Equine herd dynamics

feral-horses-956679_960_720I recently replied to a forum question and have been asked to publish it as a blog to a wider audience. The question provided this information:
The horse had been with same caregiver for 22 years, since a foal. Described as “a dominant horse but in a good way. A kind leader. He only has to flick his ears and horses move out of his way. Always the first at the gate. And just generally in charge. Moved yards over the years and always ended up running the group.” Following the most recent move to a new yard his caregiver reported that she was surprised to find him being chased off the food she offered him, and keeping away from any threatening behaviour. The yard owner told her he was not being chased around but was definitely keeping a distance and cantering off if one of the other horses came near. She was surprised that after careful introductions he was not as much of a boss he has been, and asked what might be happening.

I replied:
Your horse is very lucky to have had you as his sole caregiver since foalhood. A few points spring to mind from your post. Yes the flicking ears will keep other horses away in situations where all the horses know each other and understand the individual and group communication; however unlike chickens (it was early studies of dominance in chickens that coined the phrase “pecking order”), the social operation of groups of horses is based on affiliative and co-operative behaviour rather than dominance; their social structure is complex, nuanced and fluid, based on the value, availability and motivation to obtain available resources that are biologically and socially important to the horse. The structure is more like a complex web than a linear hierarchy, so it’s not particularly helpful to try to understand how horse groups operate from a perspective of dominance.

In evolutionary terms, it doesn’t make sense for horses always to be having arguments about access to resources, although on many yards it can seem as if that is the case. As an organism the horse needs to expend its energy moving to safe places, and finding food, water, shelter and shade to survive and reproduce the next generation. Horses haven’t evolved to have energy spare to fight all the time about who gets which choice piece of hay. That’s why you’ll find that where horses live in a settled group they have established extremely subtle communication signals like you’ve seen with your horse’s ear flick. It’s also why horses that move yards, or are turned out with different horses, often seem to have more “arguments” (resource holding contests, which can be small and low key, through to very aggressive), because the group is not settled or consistent, making it harder to learn the communication signals that each horse uses and requiring frequent re-contesting of various resources including piles of hay, and access to the gate which is often a predictor of access to a tasty bucket of food. Even when horses are stabled at night and turned out again together the next day this can create new resource holding contests once the group is back together, because it’s not natural for a group of horses to be separated, so if that happens they need to re-test who is allowed access to which resources each time the group reconvenes.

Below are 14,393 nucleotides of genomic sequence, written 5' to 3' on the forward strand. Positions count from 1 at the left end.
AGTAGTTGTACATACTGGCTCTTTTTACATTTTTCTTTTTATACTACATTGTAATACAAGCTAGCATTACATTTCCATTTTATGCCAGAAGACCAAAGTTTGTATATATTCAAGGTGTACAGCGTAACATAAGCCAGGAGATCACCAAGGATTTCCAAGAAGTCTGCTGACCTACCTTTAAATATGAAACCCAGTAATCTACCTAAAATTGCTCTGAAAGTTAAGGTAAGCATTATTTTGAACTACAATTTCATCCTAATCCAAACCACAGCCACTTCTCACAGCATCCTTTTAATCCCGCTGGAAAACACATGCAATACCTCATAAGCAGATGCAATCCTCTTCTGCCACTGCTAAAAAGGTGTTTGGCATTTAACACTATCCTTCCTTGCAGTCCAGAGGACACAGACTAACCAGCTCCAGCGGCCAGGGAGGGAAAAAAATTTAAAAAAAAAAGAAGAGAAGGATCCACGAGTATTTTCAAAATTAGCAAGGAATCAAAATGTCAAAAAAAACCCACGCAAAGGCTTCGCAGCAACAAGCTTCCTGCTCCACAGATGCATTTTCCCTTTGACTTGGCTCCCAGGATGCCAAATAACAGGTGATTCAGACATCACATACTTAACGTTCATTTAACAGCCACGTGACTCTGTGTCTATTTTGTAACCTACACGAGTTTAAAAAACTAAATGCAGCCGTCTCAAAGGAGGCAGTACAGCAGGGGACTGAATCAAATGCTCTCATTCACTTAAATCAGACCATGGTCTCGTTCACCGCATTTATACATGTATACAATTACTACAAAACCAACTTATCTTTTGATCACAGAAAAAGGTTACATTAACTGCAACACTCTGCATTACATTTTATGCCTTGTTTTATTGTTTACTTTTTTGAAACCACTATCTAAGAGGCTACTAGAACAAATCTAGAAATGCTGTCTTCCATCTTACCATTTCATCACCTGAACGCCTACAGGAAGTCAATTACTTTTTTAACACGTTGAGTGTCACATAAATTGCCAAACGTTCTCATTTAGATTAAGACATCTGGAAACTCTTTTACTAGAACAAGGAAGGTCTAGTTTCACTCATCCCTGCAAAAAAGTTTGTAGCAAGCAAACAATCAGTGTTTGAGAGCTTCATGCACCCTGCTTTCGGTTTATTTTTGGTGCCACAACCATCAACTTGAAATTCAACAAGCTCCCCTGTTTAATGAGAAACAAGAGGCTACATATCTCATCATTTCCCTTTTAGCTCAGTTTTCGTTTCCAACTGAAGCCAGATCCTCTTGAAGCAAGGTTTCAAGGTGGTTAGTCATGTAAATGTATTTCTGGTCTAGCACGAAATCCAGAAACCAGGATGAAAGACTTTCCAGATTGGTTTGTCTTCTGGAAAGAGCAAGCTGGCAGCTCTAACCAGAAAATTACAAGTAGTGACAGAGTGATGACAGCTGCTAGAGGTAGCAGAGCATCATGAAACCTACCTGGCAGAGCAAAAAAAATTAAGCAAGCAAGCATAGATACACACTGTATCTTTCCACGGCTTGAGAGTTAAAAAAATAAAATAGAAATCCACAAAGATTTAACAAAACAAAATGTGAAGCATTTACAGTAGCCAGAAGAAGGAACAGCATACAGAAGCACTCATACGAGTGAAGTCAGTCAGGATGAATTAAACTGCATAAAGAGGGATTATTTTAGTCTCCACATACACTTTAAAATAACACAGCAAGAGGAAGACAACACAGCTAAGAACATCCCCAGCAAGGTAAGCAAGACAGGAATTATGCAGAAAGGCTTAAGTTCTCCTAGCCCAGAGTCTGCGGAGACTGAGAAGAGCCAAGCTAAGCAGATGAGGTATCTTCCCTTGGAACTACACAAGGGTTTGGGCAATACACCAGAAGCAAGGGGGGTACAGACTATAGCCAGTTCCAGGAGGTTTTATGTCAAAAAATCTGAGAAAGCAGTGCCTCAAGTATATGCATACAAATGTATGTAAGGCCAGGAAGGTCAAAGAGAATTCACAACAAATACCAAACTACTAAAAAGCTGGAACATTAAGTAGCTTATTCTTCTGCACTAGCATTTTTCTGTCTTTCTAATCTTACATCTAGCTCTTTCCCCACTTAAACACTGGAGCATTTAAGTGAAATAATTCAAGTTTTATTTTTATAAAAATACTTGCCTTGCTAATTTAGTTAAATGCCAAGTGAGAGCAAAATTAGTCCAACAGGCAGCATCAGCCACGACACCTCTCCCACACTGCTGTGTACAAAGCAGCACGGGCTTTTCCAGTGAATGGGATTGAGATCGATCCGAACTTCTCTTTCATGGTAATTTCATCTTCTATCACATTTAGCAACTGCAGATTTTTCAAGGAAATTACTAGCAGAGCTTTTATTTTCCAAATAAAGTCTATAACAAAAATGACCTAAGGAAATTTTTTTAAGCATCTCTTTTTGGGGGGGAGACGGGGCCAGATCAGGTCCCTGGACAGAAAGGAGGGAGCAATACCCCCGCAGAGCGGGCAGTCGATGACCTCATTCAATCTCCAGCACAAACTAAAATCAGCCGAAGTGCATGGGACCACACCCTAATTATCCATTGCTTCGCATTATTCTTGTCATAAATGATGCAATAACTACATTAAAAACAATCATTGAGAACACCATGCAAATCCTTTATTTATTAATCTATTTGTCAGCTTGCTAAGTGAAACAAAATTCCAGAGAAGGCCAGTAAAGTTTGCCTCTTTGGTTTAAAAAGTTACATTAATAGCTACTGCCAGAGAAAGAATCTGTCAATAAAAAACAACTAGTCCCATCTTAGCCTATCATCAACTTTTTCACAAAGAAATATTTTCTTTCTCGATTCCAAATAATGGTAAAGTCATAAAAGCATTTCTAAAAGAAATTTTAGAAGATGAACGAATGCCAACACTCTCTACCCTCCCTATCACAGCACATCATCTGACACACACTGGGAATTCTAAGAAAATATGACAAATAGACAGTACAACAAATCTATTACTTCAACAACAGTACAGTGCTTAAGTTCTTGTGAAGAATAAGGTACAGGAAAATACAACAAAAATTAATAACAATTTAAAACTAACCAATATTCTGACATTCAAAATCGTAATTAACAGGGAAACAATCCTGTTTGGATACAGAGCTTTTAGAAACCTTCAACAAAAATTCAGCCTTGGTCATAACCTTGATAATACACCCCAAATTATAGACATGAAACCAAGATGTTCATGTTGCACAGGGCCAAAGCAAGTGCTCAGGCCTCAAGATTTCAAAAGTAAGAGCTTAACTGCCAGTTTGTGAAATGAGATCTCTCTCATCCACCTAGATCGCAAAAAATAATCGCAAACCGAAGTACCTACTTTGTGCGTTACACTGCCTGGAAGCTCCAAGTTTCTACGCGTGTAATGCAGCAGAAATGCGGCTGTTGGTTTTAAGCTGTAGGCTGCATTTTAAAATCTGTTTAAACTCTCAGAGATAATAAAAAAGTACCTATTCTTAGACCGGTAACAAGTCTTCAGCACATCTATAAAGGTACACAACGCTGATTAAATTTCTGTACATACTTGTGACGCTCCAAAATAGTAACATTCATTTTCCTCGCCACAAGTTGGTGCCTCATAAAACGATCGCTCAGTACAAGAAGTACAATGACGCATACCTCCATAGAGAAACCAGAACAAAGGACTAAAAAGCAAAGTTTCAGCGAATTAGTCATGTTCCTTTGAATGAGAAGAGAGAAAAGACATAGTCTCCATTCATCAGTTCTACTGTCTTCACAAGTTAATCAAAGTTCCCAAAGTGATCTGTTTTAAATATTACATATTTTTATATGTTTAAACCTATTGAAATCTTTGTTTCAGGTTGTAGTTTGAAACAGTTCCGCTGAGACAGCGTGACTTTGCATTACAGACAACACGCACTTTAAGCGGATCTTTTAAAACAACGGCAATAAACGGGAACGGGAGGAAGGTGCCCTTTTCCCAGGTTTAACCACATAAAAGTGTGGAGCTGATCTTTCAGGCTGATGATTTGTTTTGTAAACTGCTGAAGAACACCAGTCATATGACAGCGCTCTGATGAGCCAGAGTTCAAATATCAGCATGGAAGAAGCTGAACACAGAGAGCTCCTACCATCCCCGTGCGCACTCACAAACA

The measure of the ability of one horse to acquire and hold a specific resource, or to move another horse off a desired resource, be that hay, water, the best sun-bathing spot, the best rolling patch, is referred to as resource holding potential (RHP). RHP is understood in relation to individual resources and individual horses; different resources can take on different values at different times, for example shade isn’t very important on a cold, cloudy day.